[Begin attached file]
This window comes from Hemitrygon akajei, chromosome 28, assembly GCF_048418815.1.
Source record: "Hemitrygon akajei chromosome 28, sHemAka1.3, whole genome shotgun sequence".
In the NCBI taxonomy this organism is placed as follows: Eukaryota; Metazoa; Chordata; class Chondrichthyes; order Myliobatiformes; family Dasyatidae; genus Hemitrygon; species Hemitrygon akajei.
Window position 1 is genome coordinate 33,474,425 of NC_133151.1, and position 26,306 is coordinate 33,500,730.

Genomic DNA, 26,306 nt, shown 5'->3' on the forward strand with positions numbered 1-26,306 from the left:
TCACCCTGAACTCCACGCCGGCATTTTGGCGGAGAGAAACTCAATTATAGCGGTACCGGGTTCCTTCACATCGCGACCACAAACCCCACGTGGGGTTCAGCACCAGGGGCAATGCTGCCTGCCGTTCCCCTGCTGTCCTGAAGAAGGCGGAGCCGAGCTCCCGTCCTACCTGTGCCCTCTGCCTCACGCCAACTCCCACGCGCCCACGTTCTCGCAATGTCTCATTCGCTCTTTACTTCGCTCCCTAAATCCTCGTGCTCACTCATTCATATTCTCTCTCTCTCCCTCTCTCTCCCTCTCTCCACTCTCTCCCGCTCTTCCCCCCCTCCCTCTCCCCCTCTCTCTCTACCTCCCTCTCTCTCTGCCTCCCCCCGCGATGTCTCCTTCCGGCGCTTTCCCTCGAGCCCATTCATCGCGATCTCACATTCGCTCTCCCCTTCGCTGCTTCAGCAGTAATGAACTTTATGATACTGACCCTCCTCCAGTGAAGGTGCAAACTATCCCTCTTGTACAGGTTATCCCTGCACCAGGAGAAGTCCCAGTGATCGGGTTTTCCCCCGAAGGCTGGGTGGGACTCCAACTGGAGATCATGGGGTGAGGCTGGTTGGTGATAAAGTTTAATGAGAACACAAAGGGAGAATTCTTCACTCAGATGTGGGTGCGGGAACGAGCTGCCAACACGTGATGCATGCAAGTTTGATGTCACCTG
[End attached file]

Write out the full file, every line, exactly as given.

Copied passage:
This window comes from Hemitrygon akajei, chromosome 28, assembly GCF_048418815.1.
Source record: "Hemitrygon akajei chromosome 28, sHemAka1.3, whole genome shotgun sequence".
In the NCBI taxonomy this organism is placed as follows: Eukaryota; Metazoa; Chordata; class Chondrichthyes; order Myliobatiformes; family Dasyatidae; genus Hemitrygon; species Hemitrygon akajei.
Window position 1 is genome coordinate 33,474,425 of NC_133151.1, and position 26,306 is coordinate 33,500,730.

Genomic DNA, 26,306 nt, shown 5'->3' on the forward strand with positions numbered 1-26,306 from the left:
TCACCCTGAACTCCACGCCGGCATTTTGGCGGAGAGAAACTCAATTATAGCGGTACCGGGTTCCTTCACATCGCGACCACAAACCCCACGTGGGGTTCAGCACCAGGGGCAATGCTGCCTGCCGTTCCCCTGCTGTCCTGAAGAAGGCGGAGCCGAGCTCCCGTCCTACCTGTGCCCTCTGCCTCACGCCAACTCCCACGCGCCCACGTTCTCGCAATGTCTCATTCGCTCTTTACTTCGCTCCCTAAATCCTCGTGCTCACTCATTCATATTCTCTCTCTCTCCCTCTCTCTCCCTCTCTCCACTCTCTCCCGCTCTTCCCCCCCTCCCTCTCCCCCTCTCTCTCTACCTCCCTCTCTCTCTGCCTCCCCCCGCGATGTCTCCTTCCGGCGCTTTCCCTCGAGCCCATTCATCGCGATCTCACATTCGCTCTCCCCTTCGCTGCTTCAGCAGTAATGAACTTTATGATACTGACCCTCCTCCAGTGAAGGTGCAAACTATCCCTCTTGTACAGGTTATCCCTGCACCAGGAGAAGTCCCAGTGATCGGGTTTTCCCCCGAAGGCTGGGTGGGACTCCAACTGGAGATCATGGGGTGAGGCTGGTTGGTGATAAAGTTTAATGAGAACACAAAGGGAGAATTCTTCACTCAGATGTGGGTGCGGGAACGAGCTGCCAACACGTGATGCATGCAAGTTTGATGTCACCTG